Race to nowhere

I have just come across this documentary.

Unfortunately it is not showing in Australia, but if you are in the States, it looks like it will be well worth your while to watch it.

Our young people have been put on a treadmill.

To get the best results.
To get into the best schools.
To get into the best universities.
And get the best qualifications.
To get the best job.
And make the most money.

To buy the most stuff.

Where is the call to self actualisation?


Love for thy neighbour?

Our society has an illness.

We are destroying the planet and ourselves just so that we can accumulate more stuff.
And because the media keeps telling us that we are not acceptable as human beings because we don't have more stuff, we just stay on the treadmill so that we can keep working to buy more stuff.

I have been there.

I was pushed academically at school.
I got into a really good course.
I got a really good qualification.
And I got a really good job.

Which I hated.

I was off sick a lot.
With migraines and sinus headaches.
Classic illnesses associated with stress.

As soon as I passed my last board exam, I got pregnant.

Because all I ever wanted was to be a mother.

It was such a frivolous goal when I should have been hoping to achieve fame and fortune.
I wouldn't have dared to say it out loud. 

I had to go back to work when Annie was only four months old.
We lived in a society where parenthood is not considered a profession.
Raising our future citizens to be the best contributors to our society is not really important.

Much more important is to get back on the treadmill.

So that we can get more stuff and send our children to the best schools so that they can work to buy their own stuff one day.

So I ended up with post natal depression.
Once I got back to work.

It was all too much for my sensitive soul.

I stayed in paid employment for another two years until we moved to Australia.

Where we decided that we don't care about the stuff.
And I have the most important profession in the world.

And I get to learn so much from my little two.
Who live in the moment.
And don't care about the stuff.

They care about being with me.
And the birds in the sky.
And the mud in their toes.

It makes me so sad that we as a society kill that in our children.
By getting them Nintendos and dressing them like little adults.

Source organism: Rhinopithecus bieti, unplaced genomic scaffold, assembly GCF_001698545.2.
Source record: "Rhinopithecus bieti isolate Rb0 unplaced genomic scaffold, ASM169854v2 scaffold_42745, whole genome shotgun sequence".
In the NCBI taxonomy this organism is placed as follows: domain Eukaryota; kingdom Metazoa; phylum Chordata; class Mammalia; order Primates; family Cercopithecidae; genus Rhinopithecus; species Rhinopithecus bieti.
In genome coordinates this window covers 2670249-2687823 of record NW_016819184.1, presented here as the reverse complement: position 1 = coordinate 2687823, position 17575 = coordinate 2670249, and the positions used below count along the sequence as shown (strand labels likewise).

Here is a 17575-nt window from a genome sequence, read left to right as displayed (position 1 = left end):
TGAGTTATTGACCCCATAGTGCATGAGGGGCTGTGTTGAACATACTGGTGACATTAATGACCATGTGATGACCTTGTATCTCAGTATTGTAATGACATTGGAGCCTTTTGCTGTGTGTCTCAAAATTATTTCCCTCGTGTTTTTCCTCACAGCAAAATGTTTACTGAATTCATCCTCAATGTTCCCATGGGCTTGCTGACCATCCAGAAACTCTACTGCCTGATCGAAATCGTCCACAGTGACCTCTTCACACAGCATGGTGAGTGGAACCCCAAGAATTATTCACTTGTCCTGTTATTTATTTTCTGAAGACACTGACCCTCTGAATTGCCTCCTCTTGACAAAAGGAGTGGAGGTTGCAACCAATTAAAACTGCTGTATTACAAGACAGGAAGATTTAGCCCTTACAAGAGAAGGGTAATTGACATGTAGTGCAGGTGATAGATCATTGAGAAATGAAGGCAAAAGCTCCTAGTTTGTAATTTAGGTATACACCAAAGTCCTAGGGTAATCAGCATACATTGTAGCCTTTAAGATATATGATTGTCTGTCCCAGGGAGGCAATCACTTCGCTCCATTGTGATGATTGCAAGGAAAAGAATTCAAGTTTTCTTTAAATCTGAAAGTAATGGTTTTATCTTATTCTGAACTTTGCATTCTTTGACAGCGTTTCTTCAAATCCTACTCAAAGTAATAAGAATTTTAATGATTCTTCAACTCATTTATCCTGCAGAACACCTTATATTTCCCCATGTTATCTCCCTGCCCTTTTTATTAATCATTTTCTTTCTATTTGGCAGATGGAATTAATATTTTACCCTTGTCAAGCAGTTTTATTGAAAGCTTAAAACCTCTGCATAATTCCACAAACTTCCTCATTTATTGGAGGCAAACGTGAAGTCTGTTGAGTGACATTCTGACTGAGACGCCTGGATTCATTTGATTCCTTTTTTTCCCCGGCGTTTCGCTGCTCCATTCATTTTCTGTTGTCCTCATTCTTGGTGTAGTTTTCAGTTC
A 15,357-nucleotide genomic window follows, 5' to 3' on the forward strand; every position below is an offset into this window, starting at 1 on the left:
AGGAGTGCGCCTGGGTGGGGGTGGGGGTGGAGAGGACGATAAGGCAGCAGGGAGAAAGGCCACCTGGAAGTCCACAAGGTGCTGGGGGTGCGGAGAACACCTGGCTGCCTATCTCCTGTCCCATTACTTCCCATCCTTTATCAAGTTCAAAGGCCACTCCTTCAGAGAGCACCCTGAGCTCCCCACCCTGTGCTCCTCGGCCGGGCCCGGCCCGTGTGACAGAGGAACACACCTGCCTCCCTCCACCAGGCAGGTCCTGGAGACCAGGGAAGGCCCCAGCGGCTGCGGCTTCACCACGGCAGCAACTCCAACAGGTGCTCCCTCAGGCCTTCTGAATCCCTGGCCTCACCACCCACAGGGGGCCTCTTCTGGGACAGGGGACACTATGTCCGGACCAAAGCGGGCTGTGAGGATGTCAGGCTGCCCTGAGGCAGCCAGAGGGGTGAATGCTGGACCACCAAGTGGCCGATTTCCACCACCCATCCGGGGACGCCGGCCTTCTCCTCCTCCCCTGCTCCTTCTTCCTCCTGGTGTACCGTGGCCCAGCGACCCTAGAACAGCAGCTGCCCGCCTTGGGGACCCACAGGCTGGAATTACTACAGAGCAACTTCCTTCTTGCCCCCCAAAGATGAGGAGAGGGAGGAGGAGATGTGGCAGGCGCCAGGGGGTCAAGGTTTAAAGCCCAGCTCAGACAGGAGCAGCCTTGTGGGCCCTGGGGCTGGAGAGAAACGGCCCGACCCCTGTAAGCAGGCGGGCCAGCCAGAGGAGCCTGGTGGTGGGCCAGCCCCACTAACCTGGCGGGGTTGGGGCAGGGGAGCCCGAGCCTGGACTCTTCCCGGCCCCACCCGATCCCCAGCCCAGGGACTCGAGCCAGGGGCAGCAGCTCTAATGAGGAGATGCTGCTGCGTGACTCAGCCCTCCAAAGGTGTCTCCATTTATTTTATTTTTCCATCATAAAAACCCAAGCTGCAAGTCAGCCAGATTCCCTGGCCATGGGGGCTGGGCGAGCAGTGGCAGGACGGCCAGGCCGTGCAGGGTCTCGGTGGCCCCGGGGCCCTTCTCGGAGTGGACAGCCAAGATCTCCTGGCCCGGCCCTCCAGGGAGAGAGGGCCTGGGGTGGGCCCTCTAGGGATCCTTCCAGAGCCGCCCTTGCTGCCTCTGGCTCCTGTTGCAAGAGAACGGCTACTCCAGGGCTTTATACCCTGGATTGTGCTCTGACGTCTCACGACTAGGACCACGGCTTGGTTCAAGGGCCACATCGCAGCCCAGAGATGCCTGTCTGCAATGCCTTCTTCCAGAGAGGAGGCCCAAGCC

We are taking away their childhood.

Swimming lessons, dancing lessons, horse riding, baby gym, toddler activities, French for toddlers, teaching babies to read, extravagant birthday parties, does it ever end?

Whatever happened to playing in the mud?

I am glad that I send Annie to a place where she is not confined to a desk.
She can move freely, as this is what her body needs.
She doesn't need to ask to go to the bathroom.
She gets as much outside time as she wants.

And in this mad world, I can give her a bit of her childhood.

I am also glad to see that there is a movement.
A movement that is recognising the madness.
I hope that it will get more parents to slow down.
Look at their child.
And just give them a childhood.

To watch the trailer and learn more about the movie, click here.


  1. i feel so lucky to have realized this before having my children. while relatives and dear friends fill their child's playroom with stuff and drive them to way to many classes. i stand back and feel proud that my children attend montessori and the only extra thing we add to their schedule is swim lessons. watching the trailer reminded me of why we lived in hawaii for so long, and why we explored this move to australia. smart post.

  2. So touching Ola. What a blessed family you are. xx

  3. Wow, what a wonderfully passionate post! I agree with you ... I have learned so much since becoming a mother, mostly how to listen to my intuition and avoid listening to what the media and society tells me I *should* want. I don't want anything that doesn't feed me spiritually and creatively. I don't want anything that I will tire of in several or more years. I've learned this the hard way.

    Yes, we need to remind our children, show our children the sweet path of life, otherwise they will be thrown off early on and come to believe that life is superficial when life is really so much more than that.

  4. This really encapsulates our journey over the past couple of years doesn't it?

    The difference in our children, our selves, and our lives has been pretty drastic since we started looking at the world in a different way.

    I still remember the conversation we had before we came to Australia when we decided that you shouldn't have to work and i'll go out into the ugly corporate world, whilst you take on the more ominous (and more fun) responsibility of raising our little prince and princess. Even then, it just felt so right...

    Problem is that it's so hard to get off the treadmill unless you're faced with making a drastic change in your life - like when we had to consider whether we should go onto an Australian treadmill - and then decided treadmills weren't that cool altogether. To a large extent, the move to Australia helped with this decision so much - nothing like starting afresh!

    I'm so grateful that you've helped our family move into this space and continue to be thankful that you support me and our mini-me's-and-mini-you's to have an organic, healthy, balanced, spiritually centered life.

    Thank you.


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